Train the automatic regression model

Start the experiment to run locally:

  1. Pass the defined automated_ml_config object to the experiment.
  2. Set the output to True to view progress during the experiment:

The output shown updates live as the experiment runs. For each iteration, you see the model type, the run duration, and the training accuracy. The field BEST tracks the best running training score based on your metric type.

3. Explore your model results

At this point, you can explore the results of automatic training with a Jupyter widget or by examining the experiment history. If you use a Jupyter notebook, use this Jupyter notebook widget to see a graph and a table of all results:

Retrieve the best model

You can select the best pipeline from our iterations. The get_output method on automl_classifier returns the best run and the fitted model for the last fit invocation. By using the overloads on get_output, you can retrieve the best run and fitted model for any logged metric or a particular iteration:

Test the best model accuracy

At this point, you can use the best model to run predictions on the test dataset to predict taxi fares. The function predict uses the best model and predicts the values of y, trip cost, from the x_test dataset. Print the first 10 predicted cost values from y_predict:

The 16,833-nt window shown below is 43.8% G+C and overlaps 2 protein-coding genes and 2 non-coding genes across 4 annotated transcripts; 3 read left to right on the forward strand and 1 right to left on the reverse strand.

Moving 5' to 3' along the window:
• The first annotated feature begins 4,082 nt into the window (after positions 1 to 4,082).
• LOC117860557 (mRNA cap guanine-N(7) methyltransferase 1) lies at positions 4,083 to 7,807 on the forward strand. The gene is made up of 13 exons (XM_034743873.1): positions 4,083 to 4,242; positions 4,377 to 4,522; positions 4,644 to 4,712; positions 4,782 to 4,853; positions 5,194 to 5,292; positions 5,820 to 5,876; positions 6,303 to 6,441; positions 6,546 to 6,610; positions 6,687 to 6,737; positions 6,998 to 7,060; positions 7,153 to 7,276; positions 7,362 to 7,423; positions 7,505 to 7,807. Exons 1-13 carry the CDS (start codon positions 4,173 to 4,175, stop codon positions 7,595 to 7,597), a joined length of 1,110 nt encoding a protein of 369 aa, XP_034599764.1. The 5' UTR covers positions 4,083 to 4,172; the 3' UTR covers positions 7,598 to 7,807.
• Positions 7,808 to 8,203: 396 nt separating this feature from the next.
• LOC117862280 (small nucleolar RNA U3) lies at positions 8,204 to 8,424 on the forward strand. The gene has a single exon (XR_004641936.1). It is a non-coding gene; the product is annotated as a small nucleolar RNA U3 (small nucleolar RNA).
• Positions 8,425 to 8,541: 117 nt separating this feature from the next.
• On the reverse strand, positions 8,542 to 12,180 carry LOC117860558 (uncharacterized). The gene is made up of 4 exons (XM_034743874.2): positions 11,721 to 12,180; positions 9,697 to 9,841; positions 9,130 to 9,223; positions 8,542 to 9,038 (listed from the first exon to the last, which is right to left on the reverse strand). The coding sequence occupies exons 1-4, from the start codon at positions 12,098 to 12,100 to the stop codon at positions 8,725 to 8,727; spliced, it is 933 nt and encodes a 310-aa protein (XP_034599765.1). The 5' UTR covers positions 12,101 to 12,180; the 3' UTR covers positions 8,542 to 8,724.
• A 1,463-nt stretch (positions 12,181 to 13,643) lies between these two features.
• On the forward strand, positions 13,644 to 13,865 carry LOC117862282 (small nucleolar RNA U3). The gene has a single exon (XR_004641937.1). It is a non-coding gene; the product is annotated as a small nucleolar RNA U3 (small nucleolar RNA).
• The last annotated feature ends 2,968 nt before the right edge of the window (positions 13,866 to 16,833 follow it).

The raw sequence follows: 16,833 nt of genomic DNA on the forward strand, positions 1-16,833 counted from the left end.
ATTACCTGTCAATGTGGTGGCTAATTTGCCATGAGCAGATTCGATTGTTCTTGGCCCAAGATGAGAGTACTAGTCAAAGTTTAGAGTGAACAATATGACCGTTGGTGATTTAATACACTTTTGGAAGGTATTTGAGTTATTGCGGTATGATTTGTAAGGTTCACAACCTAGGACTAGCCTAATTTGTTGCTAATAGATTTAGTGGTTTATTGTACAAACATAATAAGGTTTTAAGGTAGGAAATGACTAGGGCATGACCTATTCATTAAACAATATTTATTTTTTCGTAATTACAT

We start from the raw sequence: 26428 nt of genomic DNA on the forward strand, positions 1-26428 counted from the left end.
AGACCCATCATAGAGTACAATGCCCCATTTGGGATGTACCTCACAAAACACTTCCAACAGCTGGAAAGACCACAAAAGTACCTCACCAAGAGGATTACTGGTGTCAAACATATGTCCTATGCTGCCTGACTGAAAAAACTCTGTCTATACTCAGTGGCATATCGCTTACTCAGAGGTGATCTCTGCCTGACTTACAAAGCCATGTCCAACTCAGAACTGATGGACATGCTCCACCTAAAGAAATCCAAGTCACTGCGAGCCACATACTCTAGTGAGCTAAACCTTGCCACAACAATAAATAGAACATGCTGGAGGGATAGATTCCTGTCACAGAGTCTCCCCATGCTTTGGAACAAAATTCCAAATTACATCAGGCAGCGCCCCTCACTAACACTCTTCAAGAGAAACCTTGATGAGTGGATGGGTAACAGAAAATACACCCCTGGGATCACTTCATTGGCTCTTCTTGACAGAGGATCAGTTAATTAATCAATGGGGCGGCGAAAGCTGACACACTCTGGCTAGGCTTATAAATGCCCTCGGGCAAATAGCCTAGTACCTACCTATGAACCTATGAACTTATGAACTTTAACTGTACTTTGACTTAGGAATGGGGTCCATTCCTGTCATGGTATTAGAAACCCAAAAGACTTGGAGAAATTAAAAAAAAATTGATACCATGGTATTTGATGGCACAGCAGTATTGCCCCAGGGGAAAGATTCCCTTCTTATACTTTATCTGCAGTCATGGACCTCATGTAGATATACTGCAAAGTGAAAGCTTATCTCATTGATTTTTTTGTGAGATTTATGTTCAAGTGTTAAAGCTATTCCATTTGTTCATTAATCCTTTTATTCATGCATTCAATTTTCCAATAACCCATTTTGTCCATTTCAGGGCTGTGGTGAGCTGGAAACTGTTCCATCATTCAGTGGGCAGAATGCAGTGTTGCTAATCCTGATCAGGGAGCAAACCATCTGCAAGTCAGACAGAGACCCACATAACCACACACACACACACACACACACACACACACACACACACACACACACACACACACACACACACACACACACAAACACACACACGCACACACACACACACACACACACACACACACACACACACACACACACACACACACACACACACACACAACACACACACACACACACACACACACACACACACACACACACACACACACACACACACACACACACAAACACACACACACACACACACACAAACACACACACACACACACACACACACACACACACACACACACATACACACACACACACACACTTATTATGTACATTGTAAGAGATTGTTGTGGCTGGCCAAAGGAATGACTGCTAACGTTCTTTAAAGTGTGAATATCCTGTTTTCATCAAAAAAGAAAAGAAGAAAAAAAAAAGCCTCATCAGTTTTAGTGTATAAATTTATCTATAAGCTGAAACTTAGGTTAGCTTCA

In order to calculate the root mean squared error of the results, you need to use the y_test dataframe and convert it to a list to compare to the predicted values.

The function mean_squared_error takes two arrays of values and calculates the average squared error between them. Taking the square root of the result gives an error in the same units as the y variable, cost. It indicates roughly how far the taxi fare predictions are from the actual fares:

The rmse result is 3.2204936862688798

From the final prediction accuracy metrics, you see that the model is fairly good at predicting taxi fares from the data set’s features.

The traditional machine learning model development process is highly resource-intensive, and requires significant domain knowledge and time investment to run and compare the results of dozens of models. Using automated machine learning is a great way to rapidly test many different models for your scenario.

Resources

Microsoft Azure

Any language. Any platform. Our team is focused on making the world more amazing for developers and IT operations communities with the best that Microsoft Azure can provide. If you want to contribute in this journey with us, contact us at medium@microsoft.com

Francesca Lazzeri

Written by

Senior Machine Learning Scientist at Microsoft. My goal is to make developers like you awesome at applied AI and Machine Learning. @frlazzeri on Twitter.

Microsoft Azure

Any language. Any platform. Our team is focused on making the world more amazing for developers and IT operations communities with the best that Microsoft Azure can provide. If you want to contribute in this journey with us, contact us at medium@microsoft.com